What We're Watching This Week - May 22, 2017

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Subsoil Moisture Is Fluid in Indiana and Illinois:

US corn futures regained ground last week, as the USDA reported that the percent of Illinois’ corn crop initially rated as good-to-excellent was at a 30-year low. Reuters is also projecting a greater chance of dry and hot conditions across the eastern US Corn Belt this summer. Regardless, corn remains within its recent trading range. The reality is that the projection of South America’s corn supply has risen and it is still early days for the US. Still, we recommend that traders keep a close eye on subsoil moisture levels in Indiana and Illinois, as more planted corn in these top producing states will reach emergence in the coming week.

Subsoil Moisture Conditions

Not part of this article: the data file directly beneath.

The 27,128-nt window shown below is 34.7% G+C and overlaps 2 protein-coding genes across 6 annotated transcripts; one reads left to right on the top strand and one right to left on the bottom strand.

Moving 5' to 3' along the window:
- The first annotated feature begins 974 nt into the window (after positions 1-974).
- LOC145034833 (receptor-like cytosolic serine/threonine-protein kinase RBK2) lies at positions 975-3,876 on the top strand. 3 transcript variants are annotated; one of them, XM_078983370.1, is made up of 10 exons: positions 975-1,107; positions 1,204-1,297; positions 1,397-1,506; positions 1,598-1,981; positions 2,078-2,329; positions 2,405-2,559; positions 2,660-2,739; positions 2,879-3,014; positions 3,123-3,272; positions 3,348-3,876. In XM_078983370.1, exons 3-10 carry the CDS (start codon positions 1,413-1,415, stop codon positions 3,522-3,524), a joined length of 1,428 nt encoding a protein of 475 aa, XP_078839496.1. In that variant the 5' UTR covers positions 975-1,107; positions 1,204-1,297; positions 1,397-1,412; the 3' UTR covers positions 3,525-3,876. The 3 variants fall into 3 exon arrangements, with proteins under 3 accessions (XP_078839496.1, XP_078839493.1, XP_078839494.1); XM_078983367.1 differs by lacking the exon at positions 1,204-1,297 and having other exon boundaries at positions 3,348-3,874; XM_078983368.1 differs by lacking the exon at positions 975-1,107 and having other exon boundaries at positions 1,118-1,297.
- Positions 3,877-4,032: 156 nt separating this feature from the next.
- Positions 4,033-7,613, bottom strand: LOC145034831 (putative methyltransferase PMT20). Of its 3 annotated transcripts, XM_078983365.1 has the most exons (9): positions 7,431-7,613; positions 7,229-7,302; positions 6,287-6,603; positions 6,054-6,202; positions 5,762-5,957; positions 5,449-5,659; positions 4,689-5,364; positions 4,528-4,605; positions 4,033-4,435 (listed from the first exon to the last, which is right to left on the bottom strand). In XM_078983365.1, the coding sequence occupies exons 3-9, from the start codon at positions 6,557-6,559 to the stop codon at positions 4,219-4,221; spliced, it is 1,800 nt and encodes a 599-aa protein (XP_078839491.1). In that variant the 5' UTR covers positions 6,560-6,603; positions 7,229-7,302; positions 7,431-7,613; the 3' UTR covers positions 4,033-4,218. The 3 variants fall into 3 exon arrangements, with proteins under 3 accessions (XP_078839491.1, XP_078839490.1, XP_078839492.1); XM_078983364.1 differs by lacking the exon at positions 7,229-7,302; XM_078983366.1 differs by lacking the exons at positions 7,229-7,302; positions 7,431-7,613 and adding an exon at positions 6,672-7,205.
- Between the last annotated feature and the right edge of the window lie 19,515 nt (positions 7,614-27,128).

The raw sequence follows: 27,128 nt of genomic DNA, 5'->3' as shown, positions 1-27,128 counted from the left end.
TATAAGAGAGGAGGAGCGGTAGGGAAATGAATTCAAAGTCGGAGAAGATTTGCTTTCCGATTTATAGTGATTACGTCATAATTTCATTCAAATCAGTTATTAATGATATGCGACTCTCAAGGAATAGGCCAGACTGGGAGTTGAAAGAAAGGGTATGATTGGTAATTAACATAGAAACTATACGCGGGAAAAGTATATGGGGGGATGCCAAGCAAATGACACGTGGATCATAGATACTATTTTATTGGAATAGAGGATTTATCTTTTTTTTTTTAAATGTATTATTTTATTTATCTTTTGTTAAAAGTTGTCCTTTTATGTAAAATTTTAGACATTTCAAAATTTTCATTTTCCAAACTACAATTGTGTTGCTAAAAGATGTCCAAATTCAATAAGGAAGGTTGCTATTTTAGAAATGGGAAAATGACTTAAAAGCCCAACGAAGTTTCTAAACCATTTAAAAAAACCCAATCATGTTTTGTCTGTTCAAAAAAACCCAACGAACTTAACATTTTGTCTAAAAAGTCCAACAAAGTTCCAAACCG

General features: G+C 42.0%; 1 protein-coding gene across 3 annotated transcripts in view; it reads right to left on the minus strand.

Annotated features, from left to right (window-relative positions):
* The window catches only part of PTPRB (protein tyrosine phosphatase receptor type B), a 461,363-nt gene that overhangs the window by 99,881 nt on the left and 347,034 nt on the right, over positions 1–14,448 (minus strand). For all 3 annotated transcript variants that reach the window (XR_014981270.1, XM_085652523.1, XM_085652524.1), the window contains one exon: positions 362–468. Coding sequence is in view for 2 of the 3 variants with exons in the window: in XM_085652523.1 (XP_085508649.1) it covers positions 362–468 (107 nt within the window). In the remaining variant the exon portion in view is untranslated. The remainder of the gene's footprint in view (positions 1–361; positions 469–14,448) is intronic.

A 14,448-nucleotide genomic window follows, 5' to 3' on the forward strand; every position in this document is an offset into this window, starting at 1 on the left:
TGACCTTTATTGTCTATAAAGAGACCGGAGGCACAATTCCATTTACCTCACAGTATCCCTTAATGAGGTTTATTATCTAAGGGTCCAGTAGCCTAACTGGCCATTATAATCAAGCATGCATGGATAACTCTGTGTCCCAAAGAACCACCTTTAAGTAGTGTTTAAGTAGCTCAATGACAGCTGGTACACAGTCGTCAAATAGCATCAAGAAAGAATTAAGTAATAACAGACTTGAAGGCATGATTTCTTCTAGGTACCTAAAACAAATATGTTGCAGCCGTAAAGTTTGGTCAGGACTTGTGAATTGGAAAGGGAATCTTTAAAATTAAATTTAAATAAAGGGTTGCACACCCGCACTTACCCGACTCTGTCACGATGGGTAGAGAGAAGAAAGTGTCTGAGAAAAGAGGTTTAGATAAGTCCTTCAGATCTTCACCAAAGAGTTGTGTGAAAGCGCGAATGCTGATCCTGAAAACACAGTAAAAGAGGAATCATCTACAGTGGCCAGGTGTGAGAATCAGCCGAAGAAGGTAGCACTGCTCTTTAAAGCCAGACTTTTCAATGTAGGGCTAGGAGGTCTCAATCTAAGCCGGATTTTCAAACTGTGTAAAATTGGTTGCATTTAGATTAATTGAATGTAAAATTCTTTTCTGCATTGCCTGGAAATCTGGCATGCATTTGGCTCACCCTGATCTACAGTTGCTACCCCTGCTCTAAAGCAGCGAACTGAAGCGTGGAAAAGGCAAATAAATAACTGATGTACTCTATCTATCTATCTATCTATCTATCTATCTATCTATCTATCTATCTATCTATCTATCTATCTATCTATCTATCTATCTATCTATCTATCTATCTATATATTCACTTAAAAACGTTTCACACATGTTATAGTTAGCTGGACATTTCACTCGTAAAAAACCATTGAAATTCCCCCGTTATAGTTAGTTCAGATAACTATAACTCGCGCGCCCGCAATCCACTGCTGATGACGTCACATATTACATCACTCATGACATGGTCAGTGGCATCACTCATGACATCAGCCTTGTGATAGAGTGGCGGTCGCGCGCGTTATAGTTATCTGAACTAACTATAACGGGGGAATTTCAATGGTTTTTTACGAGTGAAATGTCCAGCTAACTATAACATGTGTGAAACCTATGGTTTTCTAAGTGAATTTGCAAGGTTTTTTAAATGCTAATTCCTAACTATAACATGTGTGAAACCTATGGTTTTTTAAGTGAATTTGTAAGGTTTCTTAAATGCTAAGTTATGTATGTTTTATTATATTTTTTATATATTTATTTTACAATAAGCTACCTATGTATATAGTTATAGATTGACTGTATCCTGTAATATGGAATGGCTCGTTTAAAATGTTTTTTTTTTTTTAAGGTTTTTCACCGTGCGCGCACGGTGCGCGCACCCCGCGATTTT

Dutch Milk Deliveries Slow:

Global milk prices rebounded in 2016 following steep production cuts by major European exporting countries. In turn, milk production in those EU countries is starting to recover, albeit mostly on a seasonal basis. Yet, the collapse of export milk prices over the prior two years is still fresh in producer’s minds. Given that Netherland’s milk deliveries declined from the prior month in April, we suggest that global dairy producers and distributors watch production reports from Germany and France for similar trends.

Monthly Milk Producer Delivieries


China Turns to Cheaper US Pork:

The European Union is one of the largest suppliers of pork to China. A weaker euro and phytosanitary-related restrictions by China on pigs raised in the US, Brazil, and Vietnam have boosted exports from Germany and Spain, the EUs leading pork exporters. However, the tables are turning as US pork has become cheaper. Monthly slaughter in Germany and Spain is declining year-over-year, even as US rates rise. With swine herd expansion in China still restrained by environmental restrictions, we would encourage food companies and soybean companies to monitor US weekly pork export and hog slaughter rates in Gro.

EU Hog Slaughter and US Pork Exports
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